Intel 510 Series SSD 120GB review
Intel’s X25-M solid-state drives won praise in our last SSD Labs, but now their replacements have arrived. The new drives come in 120GB and 250GB capacities, and still use 34nm MLC NAND flash cells, but introduce a new controller chip (manufactured by Marvell) and a SATA 6Gb/sec interface, permitting transfer speeds up to a theoretical 600MB/sec.
In reality you won’t see that sort of performance, but the AS SSD benchmarking tool measured a sequential read rate of 390MB/s from the 120GB model, which is still remarkable. It’s well beyond the capabilities of a SATA 3Gb/sec connection, and speedier than any other SSD we’ve tested. You can expect the 250GB model to be even faster as it’ll be able to read from more flash cells at once with more memory chips at its disposal.
Sequential write performance proved less exceptional but, at 191MB/sec, the 120GB 510 Series is still faster than any of the drives in our last SSD labs. Admittedly, it’s 18% behind our current A List favourite, the Kingston SSDNow 100V, but for big sequential operations this is still a very fast drive overall.
The drive’s Achilles’ heel is random access. That’s normal for SSDs, but after the 510 Series’ exceptional results in the sequential benchmarks we were surprised by how much it struggled here. In AS SSD’s multi-threaded 4K read and write benchmarks, the 120GB drive achieved average read and write speeds of 20MB/sec and 40MB/sec respectively – a long way behind the 150MB/sec and 59MB/sec scores achieved by its predecessor, the 80GB X25-M. Still, there’s full TRIM support, so this shouldn’t degrade any further.
These synthetic figures tell only half the story, as real-world performance is greatly affected by the capabilities of the operating system. Copying a single 1.5GB file to the drive and back within Windows 7 yielded sequential read and write speeds of 228MB/sec and 276MB/sec respectively – slower than the read speed measured by AS SSD but far faster than the write speed, thanks, presumably, to intelligent caching. In comparison, our A-Listed mechanical drive, the Samsung Spinpoint F3 1TB, averaged 138MB/s and 208MB/s in the same tests.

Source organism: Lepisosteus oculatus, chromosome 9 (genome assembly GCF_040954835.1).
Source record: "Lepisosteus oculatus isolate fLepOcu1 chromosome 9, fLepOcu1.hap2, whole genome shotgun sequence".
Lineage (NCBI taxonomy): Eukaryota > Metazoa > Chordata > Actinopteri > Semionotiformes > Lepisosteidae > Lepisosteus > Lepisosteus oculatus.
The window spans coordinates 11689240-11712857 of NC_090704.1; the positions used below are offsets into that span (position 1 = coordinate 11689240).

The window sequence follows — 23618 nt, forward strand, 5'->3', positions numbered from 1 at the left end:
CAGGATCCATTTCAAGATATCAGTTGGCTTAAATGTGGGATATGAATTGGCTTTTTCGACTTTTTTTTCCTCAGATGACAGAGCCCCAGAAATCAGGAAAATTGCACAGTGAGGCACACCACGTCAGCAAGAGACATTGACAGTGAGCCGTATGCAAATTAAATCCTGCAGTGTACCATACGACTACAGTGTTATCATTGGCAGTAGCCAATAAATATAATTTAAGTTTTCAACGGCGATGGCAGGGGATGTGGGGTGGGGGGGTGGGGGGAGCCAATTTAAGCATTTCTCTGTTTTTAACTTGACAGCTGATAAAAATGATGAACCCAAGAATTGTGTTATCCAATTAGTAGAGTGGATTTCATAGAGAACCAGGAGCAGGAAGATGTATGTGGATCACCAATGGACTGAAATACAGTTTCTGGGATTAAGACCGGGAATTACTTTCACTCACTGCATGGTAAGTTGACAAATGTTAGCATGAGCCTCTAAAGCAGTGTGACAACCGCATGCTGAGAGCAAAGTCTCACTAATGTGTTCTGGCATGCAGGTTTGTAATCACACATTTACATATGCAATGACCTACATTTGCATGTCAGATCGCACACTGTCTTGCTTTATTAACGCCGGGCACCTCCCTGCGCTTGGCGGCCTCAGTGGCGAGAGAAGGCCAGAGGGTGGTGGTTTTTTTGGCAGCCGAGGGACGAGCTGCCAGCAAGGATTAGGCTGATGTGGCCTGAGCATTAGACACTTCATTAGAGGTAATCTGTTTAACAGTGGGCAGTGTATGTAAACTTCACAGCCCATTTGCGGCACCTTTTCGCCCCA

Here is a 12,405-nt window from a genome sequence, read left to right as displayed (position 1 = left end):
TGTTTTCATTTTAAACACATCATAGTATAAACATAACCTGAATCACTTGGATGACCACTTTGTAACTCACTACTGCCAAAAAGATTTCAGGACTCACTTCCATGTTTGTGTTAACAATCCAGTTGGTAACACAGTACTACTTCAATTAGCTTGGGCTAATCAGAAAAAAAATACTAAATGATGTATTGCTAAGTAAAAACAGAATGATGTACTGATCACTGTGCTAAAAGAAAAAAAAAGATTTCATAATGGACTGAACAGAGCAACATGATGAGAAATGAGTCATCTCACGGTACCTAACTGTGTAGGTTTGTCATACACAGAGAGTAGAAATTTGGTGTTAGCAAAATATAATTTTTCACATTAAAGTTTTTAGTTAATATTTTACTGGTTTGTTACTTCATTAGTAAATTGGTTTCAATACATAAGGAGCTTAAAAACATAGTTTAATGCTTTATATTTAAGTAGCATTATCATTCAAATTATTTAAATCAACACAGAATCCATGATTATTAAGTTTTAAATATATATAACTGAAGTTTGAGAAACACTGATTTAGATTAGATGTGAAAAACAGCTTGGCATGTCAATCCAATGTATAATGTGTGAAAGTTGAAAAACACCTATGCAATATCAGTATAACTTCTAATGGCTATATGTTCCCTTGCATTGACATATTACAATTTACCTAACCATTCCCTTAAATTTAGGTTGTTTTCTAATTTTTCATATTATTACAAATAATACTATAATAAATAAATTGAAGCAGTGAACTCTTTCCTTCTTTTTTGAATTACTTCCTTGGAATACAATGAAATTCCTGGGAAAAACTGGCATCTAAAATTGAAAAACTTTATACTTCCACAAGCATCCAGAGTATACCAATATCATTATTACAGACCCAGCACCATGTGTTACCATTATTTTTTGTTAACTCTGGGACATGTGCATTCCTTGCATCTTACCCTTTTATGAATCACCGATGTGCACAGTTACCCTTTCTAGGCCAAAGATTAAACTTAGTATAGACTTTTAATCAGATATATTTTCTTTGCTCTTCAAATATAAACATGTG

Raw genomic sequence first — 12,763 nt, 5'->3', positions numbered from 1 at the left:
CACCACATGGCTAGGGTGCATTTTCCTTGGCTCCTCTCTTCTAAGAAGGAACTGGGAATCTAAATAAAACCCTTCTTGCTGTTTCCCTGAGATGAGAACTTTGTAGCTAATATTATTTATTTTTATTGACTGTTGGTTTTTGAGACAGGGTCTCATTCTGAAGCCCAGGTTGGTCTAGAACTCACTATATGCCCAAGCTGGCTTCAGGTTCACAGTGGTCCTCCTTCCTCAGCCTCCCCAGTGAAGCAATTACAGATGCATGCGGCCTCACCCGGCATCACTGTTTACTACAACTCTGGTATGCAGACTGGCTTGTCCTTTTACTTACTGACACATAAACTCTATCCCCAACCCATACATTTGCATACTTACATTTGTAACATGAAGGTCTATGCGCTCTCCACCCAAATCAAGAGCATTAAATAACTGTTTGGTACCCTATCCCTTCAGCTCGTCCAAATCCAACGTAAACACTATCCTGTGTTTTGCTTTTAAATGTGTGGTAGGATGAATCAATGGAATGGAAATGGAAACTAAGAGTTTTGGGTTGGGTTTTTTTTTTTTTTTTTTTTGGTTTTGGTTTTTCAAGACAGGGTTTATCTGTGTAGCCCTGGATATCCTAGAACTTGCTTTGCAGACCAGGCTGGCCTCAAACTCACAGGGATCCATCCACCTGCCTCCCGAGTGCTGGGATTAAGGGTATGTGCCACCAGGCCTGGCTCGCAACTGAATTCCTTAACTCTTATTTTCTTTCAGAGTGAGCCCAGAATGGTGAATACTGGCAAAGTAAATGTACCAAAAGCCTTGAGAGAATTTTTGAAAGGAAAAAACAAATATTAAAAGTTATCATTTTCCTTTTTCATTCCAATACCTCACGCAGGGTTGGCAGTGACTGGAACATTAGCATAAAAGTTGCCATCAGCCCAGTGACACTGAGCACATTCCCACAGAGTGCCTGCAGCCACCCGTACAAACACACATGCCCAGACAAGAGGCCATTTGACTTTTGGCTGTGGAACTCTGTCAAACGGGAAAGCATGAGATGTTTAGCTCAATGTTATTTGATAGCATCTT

Repeating the test with a folder containing 15,000 small files gave average read and write speeds of 112MB/s and 137MB/s – a much more encouraging result than the AS SSD scores would suggest, and a good length ahead of the Samsung, which scored 86MB/sec and 111MB/sec.
As always with solid-state storage, the benefit comes at a weighty cost. The Samsung F3 offers eight times the capacity for less than a fifth of the price of the Intel drive. As we’ve noted in the past, switching to an SSD can make your system feel smoother, but it has a very small impact on your overall productivity. To confirm this, we installed identical Windows configurations on both a regular 7,200RPM hard disk and the 120GB 510 Series drive. We hooked up each in turn to our Core i7-2600 test system and then ran our new benchmarks to compare scores. Both came back with identical figures.
The Intel 510 Series is therefore best suited to a specialist role that relies heavily on high-speed data transfer – a photo editing workstation, for example. As a general purpose drive, it’s hard to justify the price given the small benefit you’ll notice over a mechanical drive. If you just want to treat yourself to that snappy SSD feeling, the Kingston 100V will deliver it much more cheaply.
|Hard disk usable capacity||112GB|
|Hard disk type||SSD|
|Seek time (ms)||0.1ms|
|Cost per gigabyte||163.0p|
Noise and power
|Idle power consumption||0W|
|Peak power consumption||0W|
|Idle/eco noise level||0.0dB(A)|
|Peak noise level||0.0dB(A)|
|Write speed small files||137.0MB/sec|
|Write speed large files||276.0MB/sec|